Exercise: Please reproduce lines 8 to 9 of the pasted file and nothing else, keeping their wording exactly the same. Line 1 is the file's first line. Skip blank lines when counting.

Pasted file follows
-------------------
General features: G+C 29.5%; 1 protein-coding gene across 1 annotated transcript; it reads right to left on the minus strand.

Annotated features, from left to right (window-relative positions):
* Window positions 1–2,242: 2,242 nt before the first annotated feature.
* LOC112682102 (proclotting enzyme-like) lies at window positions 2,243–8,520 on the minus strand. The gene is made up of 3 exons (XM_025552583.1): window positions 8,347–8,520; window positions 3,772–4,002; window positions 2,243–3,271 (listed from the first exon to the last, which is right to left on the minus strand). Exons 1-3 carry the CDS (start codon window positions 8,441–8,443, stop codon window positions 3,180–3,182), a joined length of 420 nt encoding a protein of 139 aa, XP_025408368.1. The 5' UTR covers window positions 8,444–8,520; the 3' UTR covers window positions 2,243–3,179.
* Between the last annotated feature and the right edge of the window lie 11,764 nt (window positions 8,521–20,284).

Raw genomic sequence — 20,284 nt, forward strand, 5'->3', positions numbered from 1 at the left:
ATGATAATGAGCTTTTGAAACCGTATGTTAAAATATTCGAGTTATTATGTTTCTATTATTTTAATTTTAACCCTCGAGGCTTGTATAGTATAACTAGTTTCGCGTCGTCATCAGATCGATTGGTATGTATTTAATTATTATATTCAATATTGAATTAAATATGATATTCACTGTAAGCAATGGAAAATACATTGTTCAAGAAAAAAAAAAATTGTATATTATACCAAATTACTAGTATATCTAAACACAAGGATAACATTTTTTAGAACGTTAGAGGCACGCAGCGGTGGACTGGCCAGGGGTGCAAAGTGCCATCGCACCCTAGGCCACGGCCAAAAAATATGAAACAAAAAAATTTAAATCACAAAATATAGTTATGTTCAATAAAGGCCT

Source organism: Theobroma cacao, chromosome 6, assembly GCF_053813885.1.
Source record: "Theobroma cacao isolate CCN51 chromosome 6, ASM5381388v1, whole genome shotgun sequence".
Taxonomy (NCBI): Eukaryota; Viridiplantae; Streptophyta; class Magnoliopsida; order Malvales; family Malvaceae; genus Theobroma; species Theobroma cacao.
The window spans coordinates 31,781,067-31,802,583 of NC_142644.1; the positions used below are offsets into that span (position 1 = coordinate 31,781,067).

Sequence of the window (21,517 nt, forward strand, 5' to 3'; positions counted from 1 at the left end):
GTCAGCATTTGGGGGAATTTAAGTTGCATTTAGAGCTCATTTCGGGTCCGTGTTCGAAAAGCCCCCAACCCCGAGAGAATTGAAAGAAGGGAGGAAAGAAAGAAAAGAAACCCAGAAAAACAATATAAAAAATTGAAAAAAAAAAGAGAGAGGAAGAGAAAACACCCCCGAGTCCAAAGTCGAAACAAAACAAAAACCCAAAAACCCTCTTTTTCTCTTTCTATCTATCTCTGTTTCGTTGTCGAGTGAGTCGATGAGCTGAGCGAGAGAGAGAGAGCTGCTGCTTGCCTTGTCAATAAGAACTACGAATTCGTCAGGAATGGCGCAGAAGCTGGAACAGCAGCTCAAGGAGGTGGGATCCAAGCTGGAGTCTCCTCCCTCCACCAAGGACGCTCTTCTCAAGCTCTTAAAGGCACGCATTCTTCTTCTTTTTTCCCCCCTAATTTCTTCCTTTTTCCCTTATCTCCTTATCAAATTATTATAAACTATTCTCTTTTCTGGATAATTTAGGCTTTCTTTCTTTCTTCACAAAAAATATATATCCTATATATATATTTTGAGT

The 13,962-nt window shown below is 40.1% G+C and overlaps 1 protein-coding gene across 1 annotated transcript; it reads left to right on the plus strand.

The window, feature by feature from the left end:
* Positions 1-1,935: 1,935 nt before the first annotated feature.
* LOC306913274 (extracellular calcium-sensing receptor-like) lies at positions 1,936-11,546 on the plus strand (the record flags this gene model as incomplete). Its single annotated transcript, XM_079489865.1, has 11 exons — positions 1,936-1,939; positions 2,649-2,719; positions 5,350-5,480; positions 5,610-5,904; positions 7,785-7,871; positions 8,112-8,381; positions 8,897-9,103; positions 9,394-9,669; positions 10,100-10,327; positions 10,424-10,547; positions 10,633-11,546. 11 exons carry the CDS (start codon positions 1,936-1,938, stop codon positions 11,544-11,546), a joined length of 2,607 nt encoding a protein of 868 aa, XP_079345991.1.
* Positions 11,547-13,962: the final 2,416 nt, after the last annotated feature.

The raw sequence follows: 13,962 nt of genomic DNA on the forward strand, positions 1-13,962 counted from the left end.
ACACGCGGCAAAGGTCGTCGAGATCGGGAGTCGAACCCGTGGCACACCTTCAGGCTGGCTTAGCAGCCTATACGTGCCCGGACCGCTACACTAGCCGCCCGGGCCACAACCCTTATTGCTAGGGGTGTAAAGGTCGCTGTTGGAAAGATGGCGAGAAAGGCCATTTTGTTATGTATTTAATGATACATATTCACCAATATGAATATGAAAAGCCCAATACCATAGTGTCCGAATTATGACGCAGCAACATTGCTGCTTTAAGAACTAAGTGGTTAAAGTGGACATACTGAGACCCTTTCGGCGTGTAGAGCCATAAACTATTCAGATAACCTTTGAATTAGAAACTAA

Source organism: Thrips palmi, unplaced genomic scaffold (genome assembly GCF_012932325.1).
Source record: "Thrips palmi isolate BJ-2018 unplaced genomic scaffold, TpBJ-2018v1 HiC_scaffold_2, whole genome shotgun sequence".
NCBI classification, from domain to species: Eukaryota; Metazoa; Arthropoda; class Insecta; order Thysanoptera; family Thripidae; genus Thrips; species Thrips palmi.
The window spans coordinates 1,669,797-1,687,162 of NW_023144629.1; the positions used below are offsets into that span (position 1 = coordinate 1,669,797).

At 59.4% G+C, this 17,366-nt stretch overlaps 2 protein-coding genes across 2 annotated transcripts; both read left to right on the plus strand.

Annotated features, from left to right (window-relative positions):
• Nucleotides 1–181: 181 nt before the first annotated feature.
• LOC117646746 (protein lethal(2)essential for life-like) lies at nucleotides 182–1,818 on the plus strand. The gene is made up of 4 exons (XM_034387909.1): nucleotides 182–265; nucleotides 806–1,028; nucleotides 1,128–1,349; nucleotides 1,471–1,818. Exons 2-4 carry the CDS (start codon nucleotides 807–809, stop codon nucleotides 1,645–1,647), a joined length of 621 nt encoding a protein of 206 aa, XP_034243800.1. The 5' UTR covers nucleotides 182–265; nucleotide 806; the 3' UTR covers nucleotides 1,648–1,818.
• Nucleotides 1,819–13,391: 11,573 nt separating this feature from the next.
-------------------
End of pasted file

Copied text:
Source organism: Theobroma cacao, chromosome 6, assembly GCF_053813885.1.
Source record: "Theobroma cacao isolate CCN51 chromosome 6, ASM5381388v1, whole genome shotgun sequence".